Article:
Nature is nothing if not impatient. For people January and February are the depths of winter, the coldest months. For plants and animals they are more like pre-spring, increasing daylight being as important to them as temperatures. This year the very mild weather leading up to New Year meant that many flowers were blooming over Christmas, and there was early bud burst on some shrubs and trees.

This was brought home to me one frosty but sunny morning recently when, in the space of a couple of hours in the Sandwell Valley, I saw more signs of spring from the birds. First there was a young song thrush, sitting high in a tree, hesitantly developing his repertoire of mellifluous phrases.

Secondly I heard the yaffle of a green woodpecker, no doubt busy sorting out its breeding territory and keeping watch for a mate. The yaffle is unmistakable, sounding like a high-pitched mocking laugh. The bird announces its presence in this way rather than drumming as do other woodpeckers. Green woodpeckers are amongst a small group of birds, including robins and wrens, which feed mainly on insects, in their case ants, but do not migrate for the winter. Their strong bill and long tongue presumably mean that they can excavate ants’ nests all year round.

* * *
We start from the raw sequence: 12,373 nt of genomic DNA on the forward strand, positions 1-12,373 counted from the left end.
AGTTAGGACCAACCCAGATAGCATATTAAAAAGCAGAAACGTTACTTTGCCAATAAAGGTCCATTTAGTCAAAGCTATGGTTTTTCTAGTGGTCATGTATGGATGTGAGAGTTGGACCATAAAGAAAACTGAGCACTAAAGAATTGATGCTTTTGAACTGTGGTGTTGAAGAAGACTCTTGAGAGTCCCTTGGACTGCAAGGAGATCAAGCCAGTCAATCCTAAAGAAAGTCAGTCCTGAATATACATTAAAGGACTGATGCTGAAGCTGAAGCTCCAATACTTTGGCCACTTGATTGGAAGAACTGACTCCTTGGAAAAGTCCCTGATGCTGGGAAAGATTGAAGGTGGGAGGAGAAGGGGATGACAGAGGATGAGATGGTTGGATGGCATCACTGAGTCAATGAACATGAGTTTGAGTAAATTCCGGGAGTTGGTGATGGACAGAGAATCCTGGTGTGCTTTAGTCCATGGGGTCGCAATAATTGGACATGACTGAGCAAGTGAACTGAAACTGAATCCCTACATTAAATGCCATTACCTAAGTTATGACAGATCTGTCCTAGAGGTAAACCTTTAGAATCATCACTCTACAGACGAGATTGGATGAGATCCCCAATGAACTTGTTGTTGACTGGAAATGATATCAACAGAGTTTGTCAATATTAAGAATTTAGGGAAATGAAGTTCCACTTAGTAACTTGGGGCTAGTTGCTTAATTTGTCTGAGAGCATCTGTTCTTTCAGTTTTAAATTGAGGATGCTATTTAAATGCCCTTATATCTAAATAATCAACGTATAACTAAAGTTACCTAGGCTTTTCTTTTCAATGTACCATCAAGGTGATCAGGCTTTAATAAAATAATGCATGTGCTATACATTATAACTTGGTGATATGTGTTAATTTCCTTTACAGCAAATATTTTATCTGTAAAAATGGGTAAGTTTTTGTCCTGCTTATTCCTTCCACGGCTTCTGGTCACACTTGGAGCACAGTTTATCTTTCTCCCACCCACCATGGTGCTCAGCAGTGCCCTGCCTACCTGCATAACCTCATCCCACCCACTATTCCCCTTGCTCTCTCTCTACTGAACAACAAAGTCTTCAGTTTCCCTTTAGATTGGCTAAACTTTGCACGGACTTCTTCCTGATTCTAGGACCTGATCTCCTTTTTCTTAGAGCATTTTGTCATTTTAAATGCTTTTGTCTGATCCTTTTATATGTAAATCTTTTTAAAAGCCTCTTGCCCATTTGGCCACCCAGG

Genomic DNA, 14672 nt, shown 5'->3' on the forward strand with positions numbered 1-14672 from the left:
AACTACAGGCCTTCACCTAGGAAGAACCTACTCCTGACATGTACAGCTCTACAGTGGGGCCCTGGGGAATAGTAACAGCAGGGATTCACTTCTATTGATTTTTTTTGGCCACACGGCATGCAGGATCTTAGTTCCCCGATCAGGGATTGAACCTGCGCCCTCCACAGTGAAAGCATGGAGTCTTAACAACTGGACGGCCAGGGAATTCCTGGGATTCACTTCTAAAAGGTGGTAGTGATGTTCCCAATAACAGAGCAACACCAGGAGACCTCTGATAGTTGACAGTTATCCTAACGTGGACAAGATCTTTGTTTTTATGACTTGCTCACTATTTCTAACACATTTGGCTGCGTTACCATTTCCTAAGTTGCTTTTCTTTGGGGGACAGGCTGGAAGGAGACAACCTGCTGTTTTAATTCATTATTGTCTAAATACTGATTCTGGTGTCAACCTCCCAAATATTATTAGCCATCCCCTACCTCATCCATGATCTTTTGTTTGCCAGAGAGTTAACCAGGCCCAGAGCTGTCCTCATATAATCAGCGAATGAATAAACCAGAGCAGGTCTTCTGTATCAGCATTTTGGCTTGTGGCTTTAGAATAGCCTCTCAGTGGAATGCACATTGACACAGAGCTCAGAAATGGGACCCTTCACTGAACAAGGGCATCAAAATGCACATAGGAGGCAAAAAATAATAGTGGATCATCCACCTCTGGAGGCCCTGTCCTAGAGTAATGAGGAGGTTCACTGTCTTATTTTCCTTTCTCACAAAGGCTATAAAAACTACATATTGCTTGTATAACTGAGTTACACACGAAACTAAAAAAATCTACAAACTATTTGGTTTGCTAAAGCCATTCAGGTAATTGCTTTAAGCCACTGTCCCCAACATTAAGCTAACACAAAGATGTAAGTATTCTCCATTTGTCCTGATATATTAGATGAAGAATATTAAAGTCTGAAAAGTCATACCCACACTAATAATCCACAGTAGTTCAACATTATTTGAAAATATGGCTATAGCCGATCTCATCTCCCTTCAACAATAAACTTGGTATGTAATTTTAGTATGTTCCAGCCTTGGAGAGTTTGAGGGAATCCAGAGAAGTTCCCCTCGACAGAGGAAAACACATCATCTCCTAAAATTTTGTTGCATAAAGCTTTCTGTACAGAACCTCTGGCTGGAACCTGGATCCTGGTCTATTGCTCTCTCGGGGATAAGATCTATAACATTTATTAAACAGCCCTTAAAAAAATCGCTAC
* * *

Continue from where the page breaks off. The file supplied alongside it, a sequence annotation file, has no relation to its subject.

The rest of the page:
Not far away grey herons, in their heronry a mere four miles from Birmingham city centre, were busy renovating their untidy nests. Some will lay eggs in February. Herons are big birds and their chicks need as much time as possible to grow and develop before next winter starts. Beneath these ungainly birds, which never look comfortable in trees, the mixed flock of ducks included brightly coloured mallards, another early breeder. Ducks and drakes will have paired up during November and December, and it will only be a few weeks before the first flotillas of fluffy yellow ducklings will be paddling along behind their mothers - trying to avoid being eaten by those herons!

When spring does arrive of course all birds are much more active. To mark this, the Wildlife Trust for Birmingham and the Black Country organises International Dawn Chorus day. So, in the spirit of impatient nature, here is an early notice that this year it is on the third of May.

Twitter: @PeteWestbrom